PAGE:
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Louisiana Lockdown – What is Angola Prison doing on Animal Planet TV?

Good ol' boys probably think it's mighty funny parading Angola's black prisoners across the teevee, at the whim of an all-white Reality TV corrections officer caste. Inmates are portrayed like the channel's animal kingdom predators, dangerous and unpredictable, but what misconduct is feared, the program doesn't dare tell. For being menacing recidivists, Angola's felons lead the life of choirboys apparently, no mention of the sexual slavery reported in a notorious memoir. What's the HIV transmission rate in Angola? No one's talking about racism. Was "Angola" named for its African population? We've already learned "The Farm" is an immense rural labor camp with a famous gladiatorial rodeo. Hopefully "Louisiana Lockdown" will disclose the reality side of its genre. Until then, the watchdog group most familiar with the mistreatment of Angola's inmates is the humane society.

Balloon boy, Osama Hunter, now… Crocodile Sitting…

From the "boy trapped in runaway balloon" but actually with full knowledge of his parents hiding in the garage, to Faulkner taking his Gweat Big Scawy Wifle to Pakistan 'cause on account of he was gonna shoot him a Rag-Head, wouldn't matter which one because even the U.S. Government doesn't have a real picture of him, he wuz jes' gonna pop a cap in some Sand-nigger... and now, Man bitten while attempting to sit on a crocodile... Some people will do anything to try to force their 15 minutes. According to the story, the 36 year old Australian man was ejected from a pub for "being too drunk" SAYYYYY WHUT? Somebody tossed from an AUSSIE bar for being drunk? It's a sure sign of the Impending Apocalypse. He then scaled the fence around the Crocodile Park in Perth, because he wanted to "give Fatso a pat". Sat on Fatso's back, Fatso objected and bit him on the leg. Then for some reason let the guy go.

Behind the screen with Sea Shepherd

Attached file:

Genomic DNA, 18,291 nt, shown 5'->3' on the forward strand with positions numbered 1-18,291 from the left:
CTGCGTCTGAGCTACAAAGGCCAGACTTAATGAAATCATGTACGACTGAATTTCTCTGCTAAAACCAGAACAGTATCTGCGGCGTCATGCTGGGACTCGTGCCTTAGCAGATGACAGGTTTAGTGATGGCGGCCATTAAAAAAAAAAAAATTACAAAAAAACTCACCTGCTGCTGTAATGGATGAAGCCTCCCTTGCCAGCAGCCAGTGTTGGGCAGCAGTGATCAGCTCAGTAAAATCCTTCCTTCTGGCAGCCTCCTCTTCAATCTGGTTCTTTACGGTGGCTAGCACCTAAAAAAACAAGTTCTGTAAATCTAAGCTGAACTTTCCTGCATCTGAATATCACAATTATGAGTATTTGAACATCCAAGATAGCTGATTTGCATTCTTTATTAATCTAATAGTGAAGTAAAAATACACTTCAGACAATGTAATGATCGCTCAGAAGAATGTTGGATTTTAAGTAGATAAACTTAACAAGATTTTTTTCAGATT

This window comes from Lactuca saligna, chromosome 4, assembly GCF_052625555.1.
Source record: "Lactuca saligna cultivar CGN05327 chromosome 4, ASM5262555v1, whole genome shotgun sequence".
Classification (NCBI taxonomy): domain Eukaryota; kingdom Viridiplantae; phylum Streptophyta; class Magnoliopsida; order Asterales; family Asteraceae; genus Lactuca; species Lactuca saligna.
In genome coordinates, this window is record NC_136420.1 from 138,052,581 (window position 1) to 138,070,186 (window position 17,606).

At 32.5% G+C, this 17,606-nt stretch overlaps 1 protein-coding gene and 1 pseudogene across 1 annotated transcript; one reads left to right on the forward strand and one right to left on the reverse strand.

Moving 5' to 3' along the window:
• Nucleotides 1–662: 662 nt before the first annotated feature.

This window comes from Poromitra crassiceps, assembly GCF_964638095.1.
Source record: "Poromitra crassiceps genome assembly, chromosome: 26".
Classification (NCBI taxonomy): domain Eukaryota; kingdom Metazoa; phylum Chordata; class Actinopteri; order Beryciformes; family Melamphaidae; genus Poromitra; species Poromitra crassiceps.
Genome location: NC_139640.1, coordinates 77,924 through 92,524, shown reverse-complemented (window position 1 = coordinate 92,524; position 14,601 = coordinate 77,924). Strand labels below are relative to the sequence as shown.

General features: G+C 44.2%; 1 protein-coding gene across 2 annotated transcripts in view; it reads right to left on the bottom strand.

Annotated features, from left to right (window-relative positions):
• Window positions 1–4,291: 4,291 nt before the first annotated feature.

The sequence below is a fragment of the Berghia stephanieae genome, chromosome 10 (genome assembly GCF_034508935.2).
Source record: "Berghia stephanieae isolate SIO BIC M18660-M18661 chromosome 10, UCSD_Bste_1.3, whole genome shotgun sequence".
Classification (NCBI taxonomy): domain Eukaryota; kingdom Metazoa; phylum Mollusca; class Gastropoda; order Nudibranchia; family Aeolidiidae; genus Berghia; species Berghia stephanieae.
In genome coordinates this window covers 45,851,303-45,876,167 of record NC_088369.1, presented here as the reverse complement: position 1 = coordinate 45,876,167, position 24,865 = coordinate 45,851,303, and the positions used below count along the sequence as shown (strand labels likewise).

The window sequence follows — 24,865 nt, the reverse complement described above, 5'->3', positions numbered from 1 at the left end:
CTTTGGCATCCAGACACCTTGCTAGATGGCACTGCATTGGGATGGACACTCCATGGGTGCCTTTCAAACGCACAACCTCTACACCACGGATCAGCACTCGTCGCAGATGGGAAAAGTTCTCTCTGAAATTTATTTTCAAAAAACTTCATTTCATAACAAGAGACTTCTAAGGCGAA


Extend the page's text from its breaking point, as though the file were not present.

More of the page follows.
You have to wonder where nonviolence would get activists on the high seas. Whales can be grateful the Sea Shepherd Society heros don't opt to sacrifice the whales to save them. Captain Paul Watson is visiting Colorado College tomorrow to elaborate, but I have no illusion he's at liberty to detail his provocative strategies. First off, he can't spoil the upcoming TV season of Whale Wars and second, doesn't playing for the media really turn on illusion? Sea Shepherd's fight to defend whales scored big when the cameramen began to film their adventures for the Animal Planet network. Even for veteran activists the reality TV format has necessitated they take some stage direction, and meant that the documentary lens presuming to take viewers behind the scenes, created a layer behind that one. For example, look at the action shot at the top right, where a Sea Shepherd inflatable comes in close to harass a whaling ship. Everyone is helmeted and goggled, except leading man Pete Bethune aiming his stink bomb launcher as the camera focuses in. He doesn't even have gloves or the bulkier dry-suit of his comrades. Are we to imagine protection from the Japanese water cannons is optional? Obviously adventuring with a script requires taking greater risks to get more drama in the shot. I'm contemplating now about the controversy surrounding the ramming of the Ady Gil. It was certainly dramatic. When I went to check out one of two Whale Wars DVDs at my public library, I discovered a waiting list fourteen borrowers long. Certainly Sea Shepherd got its money worth from the sinking of the Ady Gil, whether by accident or not. After the collision the whale warriors demanded the Japanese whalers be charged with attempted murder. There could have been casualties, if anyone had been below deck. Skeptics suspect the Ady Gil's helmsman sneaked his bow into harm's way. How will we ever know? By all appearances the Ady Gil was coasting slowly, all hands on deck, when the Japanese ship suddenly turned on her. Unseen might have been a quick lunge to intersect with the whaler's bow. It's hard to tell from the footage, taken from just the right angle by the Bob Barker coasting nearby. The Ady Gil was an innovative speed boat designed to pierce waves, not ride them, and could well disguise a last forward thrust. I don't think Paul Watson is about to fess up. The third season of Whale Wars promises to reveal what happened behind the scenes, at Sea Shepherd, because they don't have cameras following the Japanese fleet. And I think we're going to see where reality television hits the wall. Whale Wars is not documentary filmmaking, it's advocacy and drama. I love it, and I'd like to see more of it. I'm not such a kill-joy to say that fashioning 43-minute long narratives prevents telling the truth. But I suspect filming the whaling renegades is something akin to televised poker, pretending to film behind the dark glasses. After seasons of strategies